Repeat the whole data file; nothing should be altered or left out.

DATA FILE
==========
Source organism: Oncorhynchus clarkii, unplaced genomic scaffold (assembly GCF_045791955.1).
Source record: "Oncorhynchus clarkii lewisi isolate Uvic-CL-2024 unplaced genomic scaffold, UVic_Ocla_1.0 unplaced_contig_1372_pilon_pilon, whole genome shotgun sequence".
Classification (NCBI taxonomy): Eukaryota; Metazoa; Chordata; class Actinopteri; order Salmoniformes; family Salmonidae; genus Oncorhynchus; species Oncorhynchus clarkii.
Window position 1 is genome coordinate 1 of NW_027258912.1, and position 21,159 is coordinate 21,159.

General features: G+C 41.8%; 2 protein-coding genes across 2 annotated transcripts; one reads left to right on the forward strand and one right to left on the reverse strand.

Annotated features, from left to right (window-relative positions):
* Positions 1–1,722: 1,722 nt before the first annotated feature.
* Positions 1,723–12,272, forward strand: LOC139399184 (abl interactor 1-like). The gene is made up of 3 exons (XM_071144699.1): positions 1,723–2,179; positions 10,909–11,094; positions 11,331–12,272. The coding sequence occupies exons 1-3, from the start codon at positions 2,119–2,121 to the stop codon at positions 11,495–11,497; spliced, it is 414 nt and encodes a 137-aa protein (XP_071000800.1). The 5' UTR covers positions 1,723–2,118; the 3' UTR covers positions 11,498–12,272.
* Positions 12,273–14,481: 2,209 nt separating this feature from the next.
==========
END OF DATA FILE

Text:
Source organism: Oncorhynchus clarkii, unplaced genomic scaffold (assembly GCF_045791955.1).
Source record: "Oncorhynchus clarkii lewisi isolate Uvic-CL-2024 unplaced genomic scaffold, UVic_Ocla_1.0 unplaced_contig_1372_pilon_pilon, whole genome shotgun sequence".
Classification (NCBI taxonomy): Eukaryota; Metazoa; Chordata; class Actinopteri; order Salmoniformes; family Salmonidae; genus Oncorhynchus; species Oncorhynchus clarkii.
Window position 1 is genome coordinate 1 of NW_027258912.1, and position 21,159 is coordinate 21,159.

General features: G+C 41.8%; 2 protein-coding genes across 2 annotated transcripts; one reads left to right on the forward strand and one right to left on the reverse strand.

Annotated features, from left to right (window-relative positions):
* Positions 1–1,722: 1,722 nt before the first annotated feature.
* Positions 1,723–12,272, forward strand: LOC139399184 (abl interactor 1-like). The gene is made up of 3 exons (XM_071144699.1): positions 1,723–2,179; positions 10,909–11,094; positions 11,331–12,272. The coding sequence occupies exons 1-3, from the start codon at positions 2,119–2,121 to the stop codon at positions 11,495–11,497; spliced, it is 414 nt and encodes a 137-aa protein (XP_071000800.1). The 5' UTR covers positions 1,723–2,118; the 3' UTR covers positions 11,498–12,272.
* Positions 12,273–14,481: 2,209 nt separating this feature from the next.